Power and Ambition

In terms of power and ambition Barchester Towers is particularly interesting since it reveals the struggle that men of the cloth must undergo when they encounter a discrepancy between their desire for position and their duties as Christians. This is most apparent perhaps at the start of the novel when the archdeacon is forced to realise that the sooner his father, the bishop, dies, the more likely he is to succeed him. Another instance of this sort of moral dilemma is that that Slope is forced to feel over his infatuation with Signora Neroni. It is also evident to the reader that Mrs. Proudie, with her desire for power, is placed in a similar position with regard to Christian ideals. Where she differs from Slope and the archdeacon, however, is that while they both at one time or another acknowledge these contradictions and at least try to impose restraints on themselves, she never even sees the hypocrisy of her behaviour, and in this respect is perhaps the most reprehensible of the novel's characters.

Quite apart from power on the level of politics and status, is that which is evinced by Signora Neroni, who uses her almost hypnotic charm over men to the full to both help and hinder them, and is in this sense very much a modern character. In the vein of woman's power over men however, she is certainly not alone in the novel, as nearly all the intrigue of the book is very closely related to the plotting of women. There is Charlotte Stanhope and the "friendship" she makes with Eleanor in order to increase her brother's chances of marriage; Mrs. Quiverful, who goes behind her husband's back in order to recruit Mrs. Proudie's help in getting him appointed warden; and then there is of course Mrs. Proudie herself of whom no more need be said I think.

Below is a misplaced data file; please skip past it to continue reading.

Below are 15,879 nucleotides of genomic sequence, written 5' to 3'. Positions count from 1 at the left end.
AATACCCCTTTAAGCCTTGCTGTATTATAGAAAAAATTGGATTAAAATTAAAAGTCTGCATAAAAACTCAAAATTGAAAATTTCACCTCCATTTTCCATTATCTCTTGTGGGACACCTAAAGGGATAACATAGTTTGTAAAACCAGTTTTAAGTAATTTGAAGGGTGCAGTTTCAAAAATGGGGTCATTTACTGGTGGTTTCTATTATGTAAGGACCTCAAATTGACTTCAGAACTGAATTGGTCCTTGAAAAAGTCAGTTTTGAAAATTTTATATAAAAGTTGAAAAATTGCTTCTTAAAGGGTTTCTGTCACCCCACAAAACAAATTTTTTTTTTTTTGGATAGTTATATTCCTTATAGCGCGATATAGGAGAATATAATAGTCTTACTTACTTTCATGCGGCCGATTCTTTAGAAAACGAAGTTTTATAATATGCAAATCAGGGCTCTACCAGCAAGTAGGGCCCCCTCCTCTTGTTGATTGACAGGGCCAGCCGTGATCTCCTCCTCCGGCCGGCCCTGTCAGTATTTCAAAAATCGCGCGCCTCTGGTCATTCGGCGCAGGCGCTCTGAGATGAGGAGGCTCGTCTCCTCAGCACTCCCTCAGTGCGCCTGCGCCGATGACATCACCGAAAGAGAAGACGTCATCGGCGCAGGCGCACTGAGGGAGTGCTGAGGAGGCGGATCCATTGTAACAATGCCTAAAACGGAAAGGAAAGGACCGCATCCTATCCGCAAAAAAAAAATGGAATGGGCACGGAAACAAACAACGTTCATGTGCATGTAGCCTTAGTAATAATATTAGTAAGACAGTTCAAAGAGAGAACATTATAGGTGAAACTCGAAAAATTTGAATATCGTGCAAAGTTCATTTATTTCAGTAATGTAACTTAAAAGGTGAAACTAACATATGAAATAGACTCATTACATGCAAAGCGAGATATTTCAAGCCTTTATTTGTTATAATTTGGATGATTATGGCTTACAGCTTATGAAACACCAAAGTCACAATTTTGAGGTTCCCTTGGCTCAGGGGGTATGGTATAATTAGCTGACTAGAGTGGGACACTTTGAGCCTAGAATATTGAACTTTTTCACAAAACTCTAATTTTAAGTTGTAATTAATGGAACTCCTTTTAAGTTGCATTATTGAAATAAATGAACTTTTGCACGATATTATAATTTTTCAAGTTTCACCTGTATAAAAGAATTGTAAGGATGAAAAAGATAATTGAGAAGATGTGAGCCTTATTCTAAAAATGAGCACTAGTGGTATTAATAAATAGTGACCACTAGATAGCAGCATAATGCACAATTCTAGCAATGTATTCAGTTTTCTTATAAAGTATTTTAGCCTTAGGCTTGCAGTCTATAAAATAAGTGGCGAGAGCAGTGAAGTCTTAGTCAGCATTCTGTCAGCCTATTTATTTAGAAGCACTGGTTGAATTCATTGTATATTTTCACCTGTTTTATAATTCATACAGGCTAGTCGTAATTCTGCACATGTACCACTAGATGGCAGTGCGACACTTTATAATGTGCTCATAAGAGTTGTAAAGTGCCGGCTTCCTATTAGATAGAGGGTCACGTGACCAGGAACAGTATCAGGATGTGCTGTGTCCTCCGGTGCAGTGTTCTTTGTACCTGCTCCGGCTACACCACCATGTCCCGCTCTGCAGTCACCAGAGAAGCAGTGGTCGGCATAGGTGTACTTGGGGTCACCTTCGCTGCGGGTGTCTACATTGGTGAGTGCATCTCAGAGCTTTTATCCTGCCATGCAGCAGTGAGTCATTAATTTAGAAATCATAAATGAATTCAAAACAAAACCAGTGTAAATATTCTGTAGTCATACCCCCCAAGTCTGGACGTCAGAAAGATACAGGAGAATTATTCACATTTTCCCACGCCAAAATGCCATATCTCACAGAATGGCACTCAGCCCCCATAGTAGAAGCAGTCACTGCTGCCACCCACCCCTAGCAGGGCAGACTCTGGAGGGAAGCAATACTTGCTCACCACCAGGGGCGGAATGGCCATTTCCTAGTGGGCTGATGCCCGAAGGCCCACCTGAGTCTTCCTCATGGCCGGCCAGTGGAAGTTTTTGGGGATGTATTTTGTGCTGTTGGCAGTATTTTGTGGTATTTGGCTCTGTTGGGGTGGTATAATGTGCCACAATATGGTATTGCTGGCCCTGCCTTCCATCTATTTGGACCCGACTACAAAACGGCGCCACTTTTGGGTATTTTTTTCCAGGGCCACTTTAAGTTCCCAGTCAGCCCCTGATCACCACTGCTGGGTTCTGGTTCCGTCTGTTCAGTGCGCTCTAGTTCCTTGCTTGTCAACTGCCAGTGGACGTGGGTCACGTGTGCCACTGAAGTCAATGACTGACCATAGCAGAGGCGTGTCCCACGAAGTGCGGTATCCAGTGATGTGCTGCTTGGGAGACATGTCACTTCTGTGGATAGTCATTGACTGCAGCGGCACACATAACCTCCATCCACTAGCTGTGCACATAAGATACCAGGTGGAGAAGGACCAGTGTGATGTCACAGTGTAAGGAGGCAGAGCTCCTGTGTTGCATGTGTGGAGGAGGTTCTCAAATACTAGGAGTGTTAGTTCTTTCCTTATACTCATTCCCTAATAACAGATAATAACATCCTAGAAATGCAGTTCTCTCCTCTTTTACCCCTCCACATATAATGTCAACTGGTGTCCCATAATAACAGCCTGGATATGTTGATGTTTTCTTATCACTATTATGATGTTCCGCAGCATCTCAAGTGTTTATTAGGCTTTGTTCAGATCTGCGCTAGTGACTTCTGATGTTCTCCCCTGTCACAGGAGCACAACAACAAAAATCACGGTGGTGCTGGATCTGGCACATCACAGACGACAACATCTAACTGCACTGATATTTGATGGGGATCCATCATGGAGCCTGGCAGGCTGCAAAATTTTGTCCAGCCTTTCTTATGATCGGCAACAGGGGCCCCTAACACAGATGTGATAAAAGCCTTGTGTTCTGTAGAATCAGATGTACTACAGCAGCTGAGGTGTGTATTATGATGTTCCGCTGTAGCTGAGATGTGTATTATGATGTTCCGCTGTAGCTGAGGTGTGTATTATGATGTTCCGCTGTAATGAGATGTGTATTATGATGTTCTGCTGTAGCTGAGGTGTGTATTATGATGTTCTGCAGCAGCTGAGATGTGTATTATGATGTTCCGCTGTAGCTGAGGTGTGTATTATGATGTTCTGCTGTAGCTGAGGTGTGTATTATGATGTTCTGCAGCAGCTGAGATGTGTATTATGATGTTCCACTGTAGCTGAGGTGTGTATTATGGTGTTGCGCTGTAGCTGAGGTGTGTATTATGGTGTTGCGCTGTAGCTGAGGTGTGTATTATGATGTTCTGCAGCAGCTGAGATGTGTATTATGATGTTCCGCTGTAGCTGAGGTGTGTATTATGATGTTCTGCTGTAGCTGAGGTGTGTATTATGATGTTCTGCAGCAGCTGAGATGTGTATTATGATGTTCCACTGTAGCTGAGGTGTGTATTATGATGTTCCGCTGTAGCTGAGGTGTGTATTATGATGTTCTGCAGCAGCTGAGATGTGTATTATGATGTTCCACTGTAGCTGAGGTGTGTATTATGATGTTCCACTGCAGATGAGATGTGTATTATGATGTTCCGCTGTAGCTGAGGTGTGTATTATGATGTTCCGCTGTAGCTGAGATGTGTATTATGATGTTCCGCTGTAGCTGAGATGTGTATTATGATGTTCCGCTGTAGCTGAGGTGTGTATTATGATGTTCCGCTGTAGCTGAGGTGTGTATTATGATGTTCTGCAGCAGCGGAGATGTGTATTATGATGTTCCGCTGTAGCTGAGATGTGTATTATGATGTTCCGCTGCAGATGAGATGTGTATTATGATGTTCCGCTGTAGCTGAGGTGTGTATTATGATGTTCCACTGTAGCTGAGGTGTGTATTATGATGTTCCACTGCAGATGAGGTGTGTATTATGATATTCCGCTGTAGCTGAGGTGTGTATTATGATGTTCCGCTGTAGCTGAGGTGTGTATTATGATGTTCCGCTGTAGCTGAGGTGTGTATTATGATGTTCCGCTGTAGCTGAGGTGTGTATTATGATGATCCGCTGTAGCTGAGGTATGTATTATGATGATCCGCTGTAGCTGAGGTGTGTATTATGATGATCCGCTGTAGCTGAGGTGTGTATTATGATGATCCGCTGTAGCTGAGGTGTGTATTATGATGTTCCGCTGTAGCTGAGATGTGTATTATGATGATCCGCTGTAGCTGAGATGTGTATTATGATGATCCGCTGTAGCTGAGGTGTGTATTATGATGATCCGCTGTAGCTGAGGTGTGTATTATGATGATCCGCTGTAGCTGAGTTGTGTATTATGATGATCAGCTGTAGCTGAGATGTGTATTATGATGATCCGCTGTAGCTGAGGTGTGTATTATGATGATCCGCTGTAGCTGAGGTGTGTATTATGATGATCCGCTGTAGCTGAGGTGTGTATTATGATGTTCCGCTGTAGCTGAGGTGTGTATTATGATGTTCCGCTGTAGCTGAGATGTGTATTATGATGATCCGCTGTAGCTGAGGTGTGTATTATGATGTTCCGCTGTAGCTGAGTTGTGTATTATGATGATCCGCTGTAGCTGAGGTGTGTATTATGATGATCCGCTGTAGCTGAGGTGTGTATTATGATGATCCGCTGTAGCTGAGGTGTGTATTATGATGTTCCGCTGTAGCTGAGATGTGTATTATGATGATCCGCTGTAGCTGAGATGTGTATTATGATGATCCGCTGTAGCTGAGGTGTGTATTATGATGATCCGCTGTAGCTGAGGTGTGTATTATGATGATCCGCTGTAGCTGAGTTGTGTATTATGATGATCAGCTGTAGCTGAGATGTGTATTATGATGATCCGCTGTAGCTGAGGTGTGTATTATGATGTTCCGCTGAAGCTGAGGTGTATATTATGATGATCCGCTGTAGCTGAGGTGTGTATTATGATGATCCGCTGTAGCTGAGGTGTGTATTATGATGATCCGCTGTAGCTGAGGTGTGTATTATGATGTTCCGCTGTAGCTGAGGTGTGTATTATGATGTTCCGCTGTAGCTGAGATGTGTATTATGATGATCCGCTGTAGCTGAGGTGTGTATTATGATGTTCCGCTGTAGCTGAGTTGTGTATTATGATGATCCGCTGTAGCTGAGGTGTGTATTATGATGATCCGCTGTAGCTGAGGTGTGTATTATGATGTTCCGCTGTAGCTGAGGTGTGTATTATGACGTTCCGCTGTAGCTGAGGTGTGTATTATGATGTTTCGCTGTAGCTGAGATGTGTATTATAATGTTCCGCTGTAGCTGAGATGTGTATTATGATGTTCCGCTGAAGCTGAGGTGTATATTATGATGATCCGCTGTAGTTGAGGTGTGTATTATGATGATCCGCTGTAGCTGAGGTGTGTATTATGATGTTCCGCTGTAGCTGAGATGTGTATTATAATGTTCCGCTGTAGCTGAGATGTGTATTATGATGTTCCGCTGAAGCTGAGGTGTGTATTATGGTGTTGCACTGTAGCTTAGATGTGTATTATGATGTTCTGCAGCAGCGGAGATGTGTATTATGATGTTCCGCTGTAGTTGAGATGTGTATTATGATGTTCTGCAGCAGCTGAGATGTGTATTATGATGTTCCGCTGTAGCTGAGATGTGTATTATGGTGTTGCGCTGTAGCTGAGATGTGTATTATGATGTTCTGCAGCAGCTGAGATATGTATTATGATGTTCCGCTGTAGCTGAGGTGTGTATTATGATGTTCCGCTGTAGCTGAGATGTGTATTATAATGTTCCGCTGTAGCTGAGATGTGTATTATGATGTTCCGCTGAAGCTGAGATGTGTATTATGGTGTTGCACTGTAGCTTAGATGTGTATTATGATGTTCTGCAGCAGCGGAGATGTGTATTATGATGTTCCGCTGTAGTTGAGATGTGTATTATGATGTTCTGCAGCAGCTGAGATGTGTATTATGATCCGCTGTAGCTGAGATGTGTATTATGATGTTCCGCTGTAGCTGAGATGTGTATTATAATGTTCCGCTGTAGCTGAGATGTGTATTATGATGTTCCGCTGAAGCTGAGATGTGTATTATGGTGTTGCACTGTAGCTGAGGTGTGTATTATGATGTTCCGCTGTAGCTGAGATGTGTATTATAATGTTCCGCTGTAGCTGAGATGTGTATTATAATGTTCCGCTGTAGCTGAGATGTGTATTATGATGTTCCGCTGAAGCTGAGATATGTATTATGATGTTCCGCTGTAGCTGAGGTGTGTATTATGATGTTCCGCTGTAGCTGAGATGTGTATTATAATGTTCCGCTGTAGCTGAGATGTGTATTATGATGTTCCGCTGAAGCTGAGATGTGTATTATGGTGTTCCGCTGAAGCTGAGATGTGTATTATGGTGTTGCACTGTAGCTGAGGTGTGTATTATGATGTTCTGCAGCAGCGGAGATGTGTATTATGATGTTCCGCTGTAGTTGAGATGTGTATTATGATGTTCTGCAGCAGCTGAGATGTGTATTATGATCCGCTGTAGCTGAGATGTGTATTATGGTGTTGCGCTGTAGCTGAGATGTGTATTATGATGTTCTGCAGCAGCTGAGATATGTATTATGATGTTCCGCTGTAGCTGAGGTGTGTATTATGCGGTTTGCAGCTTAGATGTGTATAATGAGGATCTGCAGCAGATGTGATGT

On the other side of the coin there is then the bishop, who instead of using his drive to make himself powerful, uses it instead to protect himself from those who would, such as his wife and the archdeacon, putting his energies into submission with regard to the former.

Throughout the novel, the power theme is very important in the shaping of the characters' personalities. Mrs. Proudie feels she must always triumph, her husband that he must always hide from conflict or submit to the power of another stronger character. Arabin and Harding on the other hand, who show the least selfish personal motivations, are not as it might at first seem devoid of a drive towards power. What is instead the case is that Harding tries to use his drive in harmony with the unselfish views that are integral to his personality. He is therefore not free from ambition, but instead sublimates it to a personal idealism. Arabin, although in many respects similar to Harding, differs in that he doubts his own motivation for doing or wanting things, while Harding instead is ready to accept unselfishly the possibility that his way may not be the best. Thus Arabin, while unselfish, directs his ideology upon himself in a negative fashion, such as when he questions his motivation for loving Eleanor, and asks himself whether it could be on account of her money that he is attracted to her, something that the reader can instantly see to be patently ridiculous. Trollope is thus somewhat unusual in that he shows not only the positive side of his most sympathetic characters, but also delves into the more frustrated or frustrating aspects of their personalities. Finally, it is also interesting to note in a study of Trollope's depiction of the quality of unselfishness in the novel that Bertie, the most unselfish of all the novel's characters, is also the furthest removed from the conventional Victorian morality of the time.

  By PanEris using Melati.

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